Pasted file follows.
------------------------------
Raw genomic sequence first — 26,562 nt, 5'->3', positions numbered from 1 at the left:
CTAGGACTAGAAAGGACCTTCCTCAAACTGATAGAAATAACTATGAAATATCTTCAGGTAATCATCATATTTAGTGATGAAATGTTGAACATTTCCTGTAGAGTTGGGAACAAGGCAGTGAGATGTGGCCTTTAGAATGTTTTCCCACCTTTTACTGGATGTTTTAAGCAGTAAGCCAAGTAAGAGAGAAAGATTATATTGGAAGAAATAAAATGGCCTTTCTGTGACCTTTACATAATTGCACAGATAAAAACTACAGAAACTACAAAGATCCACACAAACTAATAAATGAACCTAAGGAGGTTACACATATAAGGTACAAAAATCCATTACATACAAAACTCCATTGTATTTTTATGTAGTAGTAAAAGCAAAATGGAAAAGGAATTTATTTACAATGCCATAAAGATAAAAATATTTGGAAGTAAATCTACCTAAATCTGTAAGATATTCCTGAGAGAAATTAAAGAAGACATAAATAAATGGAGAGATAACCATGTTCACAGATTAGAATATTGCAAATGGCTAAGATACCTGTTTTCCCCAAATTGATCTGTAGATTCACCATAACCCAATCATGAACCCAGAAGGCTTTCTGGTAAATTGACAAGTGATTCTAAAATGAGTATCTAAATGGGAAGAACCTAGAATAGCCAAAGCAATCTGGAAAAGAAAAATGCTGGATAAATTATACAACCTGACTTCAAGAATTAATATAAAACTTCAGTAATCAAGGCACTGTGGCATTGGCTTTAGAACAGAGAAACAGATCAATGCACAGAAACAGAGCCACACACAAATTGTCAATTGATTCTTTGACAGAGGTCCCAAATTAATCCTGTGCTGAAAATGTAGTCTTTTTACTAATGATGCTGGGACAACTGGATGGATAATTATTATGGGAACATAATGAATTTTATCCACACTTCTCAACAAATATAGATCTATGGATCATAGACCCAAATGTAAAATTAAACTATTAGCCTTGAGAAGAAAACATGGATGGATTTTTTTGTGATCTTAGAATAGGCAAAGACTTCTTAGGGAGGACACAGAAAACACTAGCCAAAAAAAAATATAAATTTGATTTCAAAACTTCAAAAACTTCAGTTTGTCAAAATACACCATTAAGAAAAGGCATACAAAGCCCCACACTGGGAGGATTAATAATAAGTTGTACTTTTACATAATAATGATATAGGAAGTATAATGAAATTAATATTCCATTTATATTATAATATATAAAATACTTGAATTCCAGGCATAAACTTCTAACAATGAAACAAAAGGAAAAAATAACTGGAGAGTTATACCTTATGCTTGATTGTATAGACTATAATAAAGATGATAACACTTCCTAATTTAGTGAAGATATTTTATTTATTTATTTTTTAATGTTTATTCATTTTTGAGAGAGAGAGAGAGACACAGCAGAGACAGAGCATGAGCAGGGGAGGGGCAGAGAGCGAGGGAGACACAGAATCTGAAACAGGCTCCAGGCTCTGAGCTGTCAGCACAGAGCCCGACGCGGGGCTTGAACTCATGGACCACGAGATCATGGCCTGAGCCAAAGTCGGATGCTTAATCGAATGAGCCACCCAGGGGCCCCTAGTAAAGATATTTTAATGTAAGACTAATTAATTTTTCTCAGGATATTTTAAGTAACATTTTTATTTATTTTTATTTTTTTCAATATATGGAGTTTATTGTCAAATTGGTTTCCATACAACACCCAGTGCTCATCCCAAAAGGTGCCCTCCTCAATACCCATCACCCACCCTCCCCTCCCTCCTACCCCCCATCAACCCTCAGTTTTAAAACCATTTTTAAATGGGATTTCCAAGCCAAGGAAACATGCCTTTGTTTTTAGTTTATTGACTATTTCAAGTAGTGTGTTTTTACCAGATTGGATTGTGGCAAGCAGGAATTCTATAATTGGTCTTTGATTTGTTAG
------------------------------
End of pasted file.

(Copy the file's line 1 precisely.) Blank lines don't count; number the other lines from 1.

Raw genomic sequence first — 26,562 nt, 5'->3', positions numbered from 1 at the left: